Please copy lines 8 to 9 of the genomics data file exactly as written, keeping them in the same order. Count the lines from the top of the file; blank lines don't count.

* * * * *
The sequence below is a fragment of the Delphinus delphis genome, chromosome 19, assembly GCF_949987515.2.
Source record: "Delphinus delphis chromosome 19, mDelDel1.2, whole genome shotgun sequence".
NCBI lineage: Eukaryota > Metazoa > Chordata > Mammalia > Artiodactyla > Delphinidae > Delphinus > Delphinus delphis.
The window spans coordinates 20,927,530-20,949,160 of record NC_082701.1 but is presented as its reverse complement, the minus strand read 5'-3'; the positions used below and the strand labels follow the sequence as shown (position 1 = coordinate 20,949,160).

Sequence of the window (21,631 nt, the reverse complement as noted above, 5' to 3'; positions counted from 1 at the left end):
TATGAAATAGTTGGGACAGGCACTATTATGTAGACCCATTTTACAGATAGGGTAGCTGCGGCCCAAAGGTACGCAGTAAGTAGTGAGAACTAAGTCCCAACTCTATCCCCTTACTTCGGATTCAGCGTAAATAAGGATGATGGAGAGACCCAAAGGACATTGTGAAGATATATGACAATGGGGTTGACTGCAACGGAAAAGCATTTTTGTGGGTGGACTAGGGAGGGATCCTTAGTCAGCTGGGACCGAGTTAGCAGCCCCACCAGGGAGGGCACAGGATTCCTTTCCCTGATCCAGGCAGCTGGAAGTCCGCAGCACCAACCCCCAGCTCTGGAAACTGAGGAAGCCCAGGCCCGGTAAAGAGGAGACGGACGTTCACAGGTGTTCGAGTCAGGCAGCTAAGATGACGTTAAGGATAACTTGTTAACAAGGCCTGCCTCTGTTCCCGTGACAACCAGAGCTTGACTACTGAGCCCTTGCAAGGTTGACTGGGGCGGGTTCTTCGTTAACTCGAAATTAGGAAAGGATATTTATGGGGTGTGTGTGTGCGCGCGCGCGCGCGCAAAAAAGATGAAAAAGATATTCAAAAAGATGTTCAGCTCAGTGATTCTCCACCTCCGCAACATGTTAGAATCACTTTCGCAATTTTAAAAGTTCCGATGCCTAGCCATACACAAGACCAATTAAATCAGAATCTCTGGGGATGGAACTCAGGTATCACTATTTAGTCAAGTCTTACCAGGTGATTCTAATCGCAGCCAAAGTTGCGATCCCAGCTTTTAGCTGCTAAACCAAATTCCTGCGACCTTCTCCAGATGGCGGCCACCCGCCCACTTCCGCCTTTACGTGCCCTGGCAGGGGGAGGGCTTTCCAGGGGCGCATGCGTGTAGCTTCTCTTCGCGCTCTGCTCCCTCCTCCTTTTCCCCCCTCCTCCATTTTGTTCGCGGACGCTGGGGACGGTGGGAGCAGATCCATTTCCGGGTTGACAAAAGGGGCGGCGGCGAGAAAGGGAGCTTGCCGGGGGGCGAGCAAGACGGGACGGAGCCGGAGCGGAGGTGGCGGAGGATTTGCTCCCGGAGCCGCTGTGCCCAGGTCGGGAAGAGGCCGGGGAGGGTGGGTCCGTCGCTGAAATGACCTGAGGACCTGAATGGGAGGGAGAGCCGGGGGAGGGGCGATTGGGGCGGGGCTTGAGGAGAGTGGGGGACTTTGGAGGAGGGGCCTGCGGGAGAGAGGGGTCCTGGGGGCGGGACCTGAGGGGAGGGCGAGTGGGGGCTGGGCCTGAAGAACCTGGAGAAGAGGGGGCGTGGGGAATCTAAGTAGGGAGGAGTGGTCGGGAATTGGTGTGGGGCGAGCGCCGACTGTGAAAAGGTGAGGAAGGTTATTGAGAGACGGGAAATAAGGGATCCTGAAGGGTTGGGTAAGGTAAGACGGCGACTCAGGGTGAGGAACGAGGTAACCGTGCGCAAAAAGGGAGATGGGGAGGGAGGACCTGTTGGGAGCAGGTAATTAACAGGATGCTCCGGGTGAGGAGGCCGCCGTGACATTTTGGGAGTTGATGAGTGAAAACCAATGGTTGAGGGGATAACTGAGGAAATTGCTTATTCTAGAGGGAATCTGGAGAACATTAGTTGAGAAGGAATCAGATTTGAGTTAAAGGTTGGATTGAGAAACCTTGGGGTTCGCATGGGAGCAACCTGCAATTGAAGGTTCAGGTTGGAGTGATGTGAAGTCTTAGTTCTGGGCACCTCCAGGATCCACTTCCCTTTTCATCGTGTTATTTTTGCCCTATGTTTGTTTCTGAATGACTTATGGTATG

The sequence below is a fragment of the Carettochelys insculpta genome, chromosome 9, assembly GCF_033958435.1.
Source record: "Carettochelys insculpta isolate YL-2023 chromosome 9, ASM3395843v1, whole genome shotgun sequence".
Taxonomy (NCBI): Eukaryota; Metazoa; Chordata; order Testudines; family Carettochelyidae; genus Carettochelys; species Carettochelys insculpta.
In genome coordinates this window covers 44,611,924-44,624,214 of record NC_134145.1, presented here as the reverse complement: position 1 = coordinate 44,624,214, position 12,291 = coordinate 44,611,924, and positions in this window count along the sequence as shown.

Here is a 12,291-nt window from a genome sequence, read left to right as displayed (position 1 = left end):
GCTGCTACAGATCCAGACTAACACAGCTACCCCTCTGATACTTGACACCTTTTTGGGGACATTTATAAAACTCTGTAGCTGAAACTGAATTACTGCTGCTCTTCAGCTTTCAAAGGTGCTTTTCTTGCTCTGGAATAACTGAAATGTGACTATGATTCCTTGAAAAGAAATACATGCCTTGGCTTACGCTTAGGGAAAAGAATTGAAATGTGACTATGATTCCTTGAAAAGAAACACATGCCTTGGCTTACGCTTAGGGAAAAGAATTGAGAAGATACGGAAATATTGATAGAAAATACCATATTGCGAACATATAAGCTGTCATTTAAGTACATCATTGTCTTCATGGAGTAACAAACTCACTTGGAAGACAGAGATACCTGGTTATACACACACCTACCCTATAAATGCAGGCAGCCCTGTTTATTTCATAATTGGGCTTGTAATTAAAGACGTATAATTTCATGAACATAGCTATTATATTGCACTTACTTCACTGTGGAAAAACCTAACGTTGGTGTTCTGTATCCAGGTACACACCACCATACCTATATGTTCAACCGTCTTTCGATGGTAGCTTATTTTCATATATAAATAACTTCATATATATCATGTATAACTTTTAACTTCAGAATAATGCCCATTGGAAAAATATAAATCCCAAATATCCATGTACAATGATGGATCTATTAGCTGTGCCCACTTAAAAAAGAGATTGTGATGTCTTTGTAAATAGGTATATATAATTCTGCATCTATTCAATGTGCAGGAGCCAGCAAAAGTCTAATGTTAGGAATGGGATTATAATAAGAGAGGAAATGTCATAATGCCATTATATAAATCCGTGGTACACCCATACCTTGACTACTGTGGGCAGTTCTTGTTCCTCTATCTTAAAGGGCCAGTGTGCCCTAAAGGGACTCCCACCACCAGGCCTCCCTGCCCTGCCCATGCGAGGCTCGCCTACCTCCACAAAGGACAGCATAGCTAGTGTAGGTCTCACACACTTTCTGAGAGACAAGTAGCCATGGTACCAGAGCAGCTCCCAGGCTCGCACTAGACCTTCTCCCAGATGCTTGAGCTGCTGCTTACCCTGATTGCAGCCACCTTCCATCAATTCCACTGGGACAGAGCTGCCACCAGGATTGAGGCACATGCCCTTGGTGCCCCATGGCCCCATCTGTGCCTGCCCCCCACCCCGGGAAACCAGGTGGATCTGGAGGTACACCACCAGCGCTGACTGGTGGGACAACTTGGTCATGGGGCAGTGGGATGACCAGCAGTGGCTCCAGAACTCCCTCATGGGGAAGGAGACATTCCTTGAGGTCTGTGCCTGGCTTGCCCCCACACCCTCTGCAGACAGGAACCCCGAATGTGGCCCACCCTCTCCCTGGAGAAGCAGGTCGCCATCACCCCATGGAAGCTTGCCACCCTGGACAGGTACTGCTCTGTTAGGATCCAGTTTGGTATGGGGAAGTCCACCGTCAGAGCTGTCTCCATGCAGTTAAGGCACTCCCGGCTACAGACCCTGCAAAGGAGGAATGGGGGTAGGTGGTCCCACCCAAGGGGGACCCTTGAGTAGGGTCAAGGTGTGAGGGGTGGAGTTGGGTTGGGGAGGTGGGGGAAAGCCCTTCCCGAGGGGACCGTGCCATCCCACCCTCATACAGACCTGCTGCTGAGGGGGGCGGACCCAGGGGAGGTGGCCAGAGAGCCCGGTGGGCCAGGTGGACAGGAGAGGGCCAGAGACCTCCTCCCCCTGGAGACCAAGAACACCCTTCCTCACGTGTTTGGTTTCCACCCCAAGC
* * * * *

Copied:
Source record: "Carettochelys insculpta isolate YL-2023 chromosome 9, ASM3395843v1, whole genome shotgun sequence".
Taxonomy (NCBI): Eukaryota; Metazoa; Chordata; order Testudines; family Carettochelyidae; genus Carettochelys; species Carettochelys insculpta.